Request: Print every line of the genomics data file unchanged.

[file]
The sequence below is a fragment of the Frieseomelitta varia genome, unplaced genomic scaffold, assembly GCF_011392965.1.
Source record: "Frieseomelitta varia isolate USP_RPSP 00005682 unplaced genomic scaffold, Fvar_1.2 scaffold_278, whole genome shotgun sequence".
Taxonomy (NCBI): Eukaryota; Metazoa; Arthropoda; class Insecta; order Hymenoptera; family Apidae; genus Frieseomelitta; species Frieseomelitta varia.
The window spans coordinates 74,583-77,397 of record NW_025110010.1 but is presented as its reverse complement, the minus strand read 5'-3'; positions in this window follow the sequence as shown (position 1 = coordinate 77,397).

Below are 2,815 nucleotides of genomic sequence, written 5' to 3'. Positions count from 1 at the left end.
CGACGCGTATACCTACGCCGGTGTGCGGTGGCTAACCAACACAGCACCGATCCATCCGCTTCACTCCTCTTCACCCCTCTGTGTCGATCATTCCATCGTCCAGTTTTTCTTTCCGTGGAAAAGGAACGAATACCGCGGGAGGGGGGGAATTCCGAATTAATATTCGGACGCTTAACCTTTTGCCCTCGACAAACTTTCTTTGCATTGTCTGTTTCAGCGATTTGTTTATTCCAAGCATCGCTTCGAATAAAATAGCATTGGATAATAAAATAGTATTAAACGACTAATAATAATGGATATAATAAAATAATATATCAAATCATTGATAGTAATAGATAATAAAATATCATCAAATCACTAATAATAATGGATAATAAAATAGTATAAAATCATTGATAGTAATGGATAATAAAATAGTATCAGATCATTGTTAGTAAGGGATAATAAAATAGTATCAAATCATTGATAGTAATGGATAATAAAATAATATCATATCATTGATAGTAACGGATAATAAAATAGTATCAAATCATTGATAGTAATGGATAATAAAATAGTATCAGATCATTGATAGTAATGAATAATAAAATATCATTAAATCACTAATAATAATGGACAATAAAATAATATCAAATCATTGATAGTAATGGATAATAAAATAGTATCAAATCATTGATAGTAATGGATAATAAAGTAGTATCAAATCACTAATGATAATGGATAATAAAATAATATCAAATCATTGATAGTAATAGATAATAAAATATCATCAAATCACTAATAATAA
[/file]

The sequence below is a fragment of the Frieseomelitta varia genome, unplaced genomic scaffold, assembly GCF_011392965.1.
Source record: "Frieseomelitta varia isolate USP_RPSP 00005682 unplaced genomic scaffold, Fvar_1.2 scaffold_278, whole genome shotgun sequence".
Taxonomy (NCBI): Eukaryota; Metazoa; Arthropoda; class Insecta; order Hymenoptera; family Apidae; genus Frieseomelitta; species Frieseomelitta varia.
The window spans coordinates 74,583-77,397 of record NW_025110010.1 but is presented as its reverse complement, the minus strand read 5'-3'; positions in this window follow the sequence as shown (position 1 = coordinate 77,397).

Below are 2,815 nucleotides of genomic sequence, written 5' to 3'. Positions count from 1 at the left end.
CGACGCGTATACCTACGCCGGTGTGCGGTGGCTAACCAACACAGCACCGATCCATCCGCTTCACTCCTCTTCACCCCTCTGTGTCGATCATTCCATCGTCCAGTTTTTCTTTCCGTGGAAAAGGAACGAATACCGCGGGAGGGGGGGAATTCCGAATTAATATTCGGACGCTTAACCTTTTGCCCTCGACAAACTTTCTTTGCATTGTCTGTTTCAGCGATTTGTTTATTCCAAGCATCGCTTCGAATAAAATAGCATTGGATAATAAAATAGTATTAAACGACTAATAATAATGGATATAATAAAATAATATATCAAATCATTGATAGTAATAGATAATAAAATATCATCAAATCACTAATAATAATGGATAATAAAATAGTATAAAATCATTGATAGTAATGGATAATAAAATAGTATCAGATCATTGTTAGTAAGGGATAATAAAATAGTATCAAATCATTGATAGTAATGGATAATAAAATAATATCATATCATTGATAGTAACGGATAATAAAATAGTATCAAATCATTGATAGTAATGGATAATAAAATAGTATCAGATCATTGATAGTAATGAATAATAAAATATCATTAAATCACTAATAATAATGGACAATAAAATAATATCAAATCATTGATAGTAATGGATAATAAAATAGTATCAAATCATTGATAGTAATGGATAATAAAGTAGTATCAAATCACTAATGATAATGGATAATAAAATAATATCAAATCATTGATAGTAATAGATAATAAAATATCATCAAATCACTAATAATAA